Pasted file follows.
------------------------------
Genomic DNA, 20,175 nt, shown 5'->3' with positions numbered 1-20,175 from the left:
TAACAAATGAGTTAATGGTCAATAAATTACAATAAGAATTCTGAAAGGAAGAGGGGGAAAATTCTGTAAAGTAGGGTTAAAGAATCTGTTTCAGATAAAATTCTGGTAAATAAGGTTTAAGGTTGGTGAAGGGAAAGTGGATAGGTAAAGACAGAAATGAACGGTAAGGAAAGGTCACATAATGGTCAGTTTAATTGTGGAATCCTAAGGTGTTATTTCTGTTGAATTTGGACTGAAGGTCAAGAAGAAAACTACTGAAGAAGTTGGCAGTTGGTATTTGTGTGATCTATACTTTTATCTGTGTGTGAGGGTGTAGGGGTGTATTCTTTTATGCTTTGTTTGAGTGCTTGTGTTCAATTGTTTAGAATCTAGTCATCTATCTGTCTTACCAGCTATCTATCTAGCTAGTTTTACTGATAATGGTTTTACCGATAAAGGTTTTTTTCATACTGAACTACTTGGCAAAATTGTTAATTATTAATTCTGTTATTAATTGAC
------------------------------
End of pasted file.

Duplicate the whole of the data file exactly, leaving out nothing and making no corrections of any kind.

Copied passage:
Genomic DNA, 20,175 nt, shown 5'->3' with positions numbered 1-20,175 from the left:
TAACAAATGAGTTAATGGTCAATAAATTACAATAAGAATTCTGAAAGGAAGAGGGGGAAAATTCTGTAAAGTAGGGTTAAAGAATCTGTTTCAGATAAAATTCTGGTAAATAAGGTTTAAGGTTGGTGAAGGGAAAGTGGATAGGTAAAGACAGAAATGAACGGTAAGGAAAGGTCACATAATGGTCAGTTTAATTGTGGAATCCTAAGGTGTTATTTCTGTTGAATTTGGACTGAAGGTCAAGAAGAAAACTACTGAAGAAGTTGGCAGTTGGTATTTGTGTGATCTATACTTTTATCTGTGTGTGAGGGTGTAGGGGTGTATTCTTTTATGCTTTGTTTGAGTGCTTGTGTTCAATTGTTTAGAATCTAGTCATCTATCTGTCTTACCAGCTATCTATCTAGCTAGTTTTACTGATAATGGTTTTACCGATAAAGGTTTTTTTCATACTGAACTACTTGGCAAAATTGTTAATTATTAATTCTGTTATTAATTGAC